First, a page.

We have a fairly cheap (50$) blender and when we puree food the food constantly sticks to the sides so we have to stop the blender 10 times to push the food back down so that the blades hit it. Is this common, or would a nicer/more expensive blender solve this problem?

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    How full is the blender? Could you give the full capacity of the blender & also the amount you typically blend at a time? Aug 22, 2010 at 20:31

4 Answers 4


The ratio of food to size of container will make a large difference as well as the the texture of the item being blended.

This has been a problem for me with traditional blenders. I've found that an immersion (stick) blender helps tremendously with this in two specific ways:

First, with a stick blender, you are basically holding the blade and can move it around, preventing food from separating and sticking to the sides.

Second, most immersion blenders come with small bowl accessories that in essence give you a "mini blender". Since the bowl is smaller in size, food separating and sticking to the side isn't as much of an issue.

Immersion blenders are pretty cheap -- you can get one for as little as $20. I have the Braun model. It's amazing but I think they stopped making it. The best one on the market now is the KitchenAid.

I use mine for hummus, soups and pestos. It's without a doubt one of the most useful tools in my kitchen.


In short, if you have enough liquid then a good blender shouldn't get stuck and you shouldn't have to scrape it down. Read the answers to my question here - Blender Buying - Square vs. Round Container - that basically addresses the same thing.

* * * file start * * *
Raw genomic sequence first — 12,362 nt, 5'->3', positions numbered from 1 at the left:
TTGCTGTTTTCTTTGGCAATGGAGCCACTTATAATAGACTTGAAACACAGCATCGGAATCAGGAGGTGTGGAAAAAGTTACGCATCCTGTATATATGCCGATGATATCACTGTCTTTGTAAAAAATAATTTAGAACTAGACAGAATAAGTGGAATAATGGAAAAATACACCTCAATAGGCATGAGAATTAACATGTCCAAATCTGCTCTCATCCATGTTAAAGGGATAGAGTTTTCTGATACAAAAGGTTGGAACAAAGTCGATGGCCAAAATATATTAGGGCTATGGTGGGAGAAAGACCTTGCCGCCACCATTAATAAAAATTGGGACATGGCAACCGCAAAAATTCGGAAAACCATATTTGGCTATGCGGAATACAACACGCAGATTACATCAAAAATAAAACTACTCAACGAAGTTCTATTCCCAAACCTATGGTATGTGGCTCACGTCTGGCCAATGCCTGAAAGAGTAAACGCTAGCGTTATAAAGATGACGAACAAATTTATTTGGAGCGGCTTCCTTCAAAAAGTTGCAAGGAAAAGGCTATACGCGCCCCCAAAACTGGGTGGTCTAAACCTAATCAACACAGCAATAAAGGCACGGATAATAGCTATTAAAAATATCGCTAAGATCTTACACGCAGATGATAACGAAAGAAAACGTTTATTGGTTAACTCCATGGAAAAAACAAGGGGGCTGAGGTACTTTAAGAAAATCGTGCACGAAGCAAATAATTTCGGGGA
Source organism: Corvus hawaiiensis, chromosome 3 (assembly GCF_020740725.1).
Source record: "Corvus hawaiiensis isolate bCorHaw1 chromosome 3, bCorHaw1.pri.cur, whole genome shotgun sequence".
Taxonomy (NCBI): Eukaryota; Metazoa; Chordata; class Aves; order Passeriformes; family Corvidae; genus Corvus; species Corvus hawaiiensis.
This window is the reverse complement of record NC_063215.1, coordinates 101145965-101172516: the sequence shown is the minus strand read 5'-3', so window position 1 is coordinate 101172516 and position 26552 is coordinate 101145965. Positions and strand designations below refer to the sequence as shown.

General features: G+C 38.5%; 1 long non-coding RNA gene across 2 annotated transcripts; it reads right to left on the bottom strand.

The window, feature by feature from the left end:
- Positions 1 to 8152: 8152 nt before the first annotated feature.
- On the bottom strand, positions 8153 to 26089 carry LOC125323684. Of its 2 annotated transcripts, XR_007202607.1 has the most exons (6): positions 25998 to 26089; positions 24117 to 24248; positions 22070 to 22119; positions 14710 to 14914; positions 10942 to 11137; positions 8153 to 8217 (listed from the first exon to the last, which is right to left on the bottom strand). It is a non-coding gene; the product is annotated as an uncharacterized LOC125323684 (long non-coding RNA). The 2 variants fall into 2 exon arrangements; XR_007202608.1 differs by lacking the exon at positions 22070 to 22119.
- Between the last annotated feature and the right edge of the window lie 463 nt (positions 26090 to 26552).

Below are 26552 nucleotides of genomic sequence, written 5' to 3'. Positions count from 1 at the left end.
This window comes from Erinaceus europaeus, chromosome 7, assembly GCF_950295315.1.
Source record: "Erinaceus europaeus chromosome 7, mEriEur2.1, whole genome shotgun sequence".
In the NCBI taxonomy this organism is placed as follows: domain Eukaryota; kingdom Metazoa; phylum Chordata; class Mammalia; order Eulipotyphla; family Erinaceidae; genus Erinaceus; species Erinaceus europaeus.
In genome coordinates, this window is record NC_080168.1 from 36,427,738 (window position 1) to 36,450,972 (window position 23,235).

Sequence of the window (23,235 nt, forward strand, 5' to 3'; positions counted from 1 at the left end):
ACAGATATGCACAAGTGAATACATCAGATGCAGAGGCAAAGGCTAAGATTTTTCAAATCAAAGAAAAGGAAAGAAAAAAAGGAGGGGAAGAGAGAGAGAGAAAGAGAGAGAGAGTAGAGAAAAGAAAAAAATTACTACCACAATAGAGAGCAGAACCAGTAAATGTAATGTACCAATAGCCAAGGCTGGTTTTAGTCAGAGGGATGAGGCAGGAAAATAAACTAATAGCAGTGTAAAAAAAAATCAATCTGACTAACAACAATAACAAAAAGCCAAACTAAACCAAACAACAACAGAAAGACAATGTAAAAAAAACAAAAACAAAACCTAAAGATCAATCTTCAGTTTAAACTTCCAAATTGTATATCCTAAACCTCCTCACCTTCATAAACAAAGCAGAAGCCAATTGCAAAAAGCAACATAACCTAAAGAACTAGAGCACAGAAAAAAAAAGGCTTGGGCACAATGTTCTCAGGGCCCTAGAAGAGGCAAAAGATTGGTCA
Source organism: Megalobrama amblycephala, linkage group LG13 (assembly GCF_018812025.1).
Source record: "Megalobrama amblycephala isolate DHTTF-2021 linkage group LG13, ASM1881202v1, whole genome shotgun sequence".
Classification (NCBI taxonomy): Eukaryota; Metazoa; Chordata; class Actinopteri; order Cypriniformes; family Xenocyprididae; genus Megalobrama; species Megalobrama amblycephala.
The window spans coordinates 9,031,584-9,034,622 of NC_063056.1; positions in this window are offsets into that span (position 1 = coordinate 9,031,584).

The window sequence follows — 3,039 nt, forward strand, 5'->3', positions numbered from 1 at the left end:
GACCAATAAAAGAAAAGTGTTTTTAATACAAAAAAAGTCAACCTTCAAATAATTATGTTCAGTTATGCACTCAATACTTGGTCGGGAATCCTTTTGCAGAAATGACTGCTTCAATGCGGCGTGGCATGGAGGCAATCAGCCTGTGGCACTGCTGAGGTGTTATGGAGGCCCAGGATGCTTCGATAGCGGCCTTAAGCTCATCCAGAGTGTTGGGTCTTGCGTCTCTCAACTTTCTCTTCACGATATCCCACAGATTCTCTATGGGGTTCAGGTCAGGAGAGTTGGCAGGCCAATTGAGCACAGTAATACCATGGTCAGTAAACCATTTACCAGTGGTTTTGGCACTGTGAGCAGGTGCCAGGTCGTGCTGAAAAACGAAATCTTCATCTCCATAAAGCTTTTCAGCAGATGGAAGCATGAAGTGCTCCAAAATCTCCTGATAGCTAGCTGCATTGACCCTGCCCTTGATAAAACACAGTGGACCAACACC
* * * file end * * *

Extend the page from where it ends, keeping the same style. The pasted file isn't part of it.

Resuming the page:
Go for a square, glass container with ridges.


While the material of the blender may be partially at fault, this is most likely to happen when blending foods without enough liquid. So yes, it is fairly common and will depend to a large degree on what you are processing. Depending on your desired result, you can also add some liquid such as water or oil to loosen things up a bit.

A similar result with chunky foods is to end up with an air pocket around the blades where they spin freely and the food will not fall down into the blades to be chopped further.


Another cause might be the shape of your blender. A round model will create more of a perfect vortex which will push the food to the sides, even if it has small ridges along it. When buying a blender, I always recommend one with a more squared-off glass.

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